A year after a visit from President Barack Obama and a day after being named on of Fortune Magazine's "Most Admired Metal Companies in the World," ALCOA is breaking ground on a multi-million dollar expansion project.
On Friday, March 2nd at 2:30pm, Iowa Governor Terry Branstad will join ALCOA officials and other local leaders at the company's Riverdale plant.
ALCOA officials are calling this $300 million expansion the largest single investment they've made at the facility in the last two decades.
The project is in response to new regulations called CAFE Standards or Corporate Average Fuel Economy. The federal government is requiring automakers to increase the fuel economy of their vehicles. One way auto companies are going to try to do that is by making cars and trucks lighter. That's where ALCOA comes in...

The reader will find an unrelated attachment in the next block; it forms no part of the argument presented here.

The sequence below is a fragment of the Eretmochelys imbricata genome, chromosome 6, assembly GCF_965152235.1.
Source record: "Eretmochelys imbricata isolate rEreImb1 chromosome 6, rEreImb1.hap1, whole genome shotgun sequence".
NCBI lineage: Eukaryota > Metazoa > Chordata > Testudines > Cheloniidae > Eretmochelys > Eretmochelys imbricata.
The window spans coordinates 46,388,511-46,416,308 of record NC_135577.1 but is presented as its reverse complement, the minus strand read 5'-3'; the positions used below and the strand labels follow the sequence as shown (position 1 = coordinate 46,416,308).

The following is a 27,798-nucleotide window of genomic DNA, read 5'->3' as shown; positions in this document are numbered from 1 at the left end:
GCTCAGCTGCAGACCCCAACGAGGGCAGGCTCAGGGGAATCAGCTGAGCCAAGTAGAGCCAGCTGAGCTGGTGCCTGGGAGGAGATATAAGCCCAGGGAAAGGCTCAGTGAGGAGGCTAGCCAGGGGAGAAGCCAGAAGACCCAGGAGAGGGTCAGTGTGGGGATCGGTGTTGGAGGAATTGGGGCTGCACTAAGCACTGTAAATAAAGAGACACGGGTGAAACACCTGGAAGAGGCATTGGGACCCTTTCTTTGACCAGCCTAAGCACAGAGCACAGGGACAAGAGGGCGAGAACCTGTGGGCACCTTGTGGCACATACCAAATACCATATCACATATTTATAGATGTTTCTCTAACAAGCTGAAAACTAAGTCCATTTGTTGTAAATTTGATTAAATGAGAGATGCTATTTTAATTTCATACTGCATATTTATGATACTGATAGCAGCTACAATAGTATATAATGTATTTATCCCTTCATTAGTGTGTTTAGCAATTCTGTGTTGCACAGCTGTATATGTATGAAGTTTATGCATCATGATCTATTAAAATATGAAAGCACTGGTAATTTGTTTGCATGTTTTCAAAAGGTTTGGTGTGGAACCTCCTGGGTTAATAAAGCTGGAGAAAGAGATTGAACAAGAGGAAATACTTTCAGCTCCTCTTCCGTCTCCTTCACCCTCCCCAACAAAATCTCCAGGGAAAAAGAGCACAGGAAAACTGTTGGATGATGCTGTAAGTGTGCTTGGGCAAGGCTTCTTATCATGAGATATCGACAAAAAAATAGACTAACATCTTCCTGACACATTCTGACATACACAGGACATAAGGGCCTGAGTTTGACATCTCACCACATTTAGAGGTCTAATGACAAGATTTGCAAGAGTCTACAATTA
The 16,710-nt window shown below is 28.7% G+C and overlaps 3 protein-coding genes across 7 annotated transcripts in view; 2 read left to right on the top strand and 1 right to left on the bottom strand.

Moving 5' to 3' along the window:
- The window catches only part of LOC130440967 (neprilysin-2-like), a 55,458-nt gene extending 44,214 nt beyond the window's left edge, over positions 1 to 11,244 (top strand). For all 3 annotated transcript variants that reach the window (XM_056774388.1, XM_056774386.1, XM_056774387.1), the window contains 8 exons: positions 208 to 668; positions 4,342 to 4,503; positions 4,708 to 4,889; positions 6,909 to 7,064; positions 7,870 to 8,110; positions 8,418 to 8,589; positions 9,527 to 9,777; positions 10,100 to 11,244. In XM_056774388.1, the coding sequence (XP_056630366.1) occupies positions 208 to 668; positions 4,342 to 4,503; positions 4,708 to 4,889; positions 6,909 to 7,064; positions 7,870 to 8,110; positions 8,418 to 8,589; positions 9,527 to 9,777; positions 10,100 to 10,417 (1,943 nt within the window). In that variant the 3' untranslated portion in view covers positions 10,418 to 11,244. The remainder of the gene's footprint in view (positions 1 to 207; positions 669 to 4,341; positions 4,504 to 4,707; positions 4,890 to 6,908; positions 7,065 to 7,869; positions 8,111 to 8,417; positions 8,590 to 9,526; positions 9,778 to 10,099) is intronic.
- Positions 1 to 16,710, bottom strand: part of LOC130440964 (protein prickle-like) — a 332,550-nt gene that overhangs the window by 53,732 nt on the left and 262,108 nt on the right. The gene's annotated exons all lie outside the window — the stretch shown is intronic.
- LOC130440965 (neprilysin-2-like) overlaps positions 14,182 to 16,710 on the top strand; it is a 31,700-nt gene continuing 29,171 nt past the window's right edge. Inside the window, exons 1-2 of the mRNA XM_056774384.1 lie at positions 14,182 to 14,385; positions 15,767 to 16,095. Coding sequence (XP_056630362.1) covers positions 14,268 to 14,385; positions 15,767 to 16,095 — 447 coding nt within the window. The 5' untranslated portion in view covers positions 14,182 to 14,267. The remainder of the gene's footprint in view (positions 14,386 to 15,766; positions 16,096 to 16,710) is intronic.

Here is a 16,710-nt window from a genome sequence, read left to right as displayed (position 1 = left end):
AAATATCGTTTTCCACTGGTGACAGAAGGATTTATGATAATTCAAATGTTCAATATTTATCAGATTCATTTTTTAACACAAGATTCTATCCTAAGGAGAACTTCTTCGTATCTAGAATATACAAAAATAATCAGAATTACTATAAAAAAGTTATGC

"Aluminum is much lighter than steel and so as we look out over the next couple of decades, we see that the auto industry is really going to be moving to aluminum," says John Riches, Community Relations Manager for ALCOA.
What is means for ALCOA is a bigger demand for that product, so Riches says they need more space. What is means for the Quad Cities, though, is more jobs.
"In the short term, that means about 150 contract/construction-type jobs over the next year and a half and then once the project is compelte and the project comes online, about 150 permanent, full-time jobs," says Riches.
The CAFE Standards will start taking effect for the 2017 model year. The rules require auto companies to double the average, unadjusted fuel economy rating of their cars and trucks to 54.5 miles per gallon by 2025 from today's standard of 27 miles per gallon.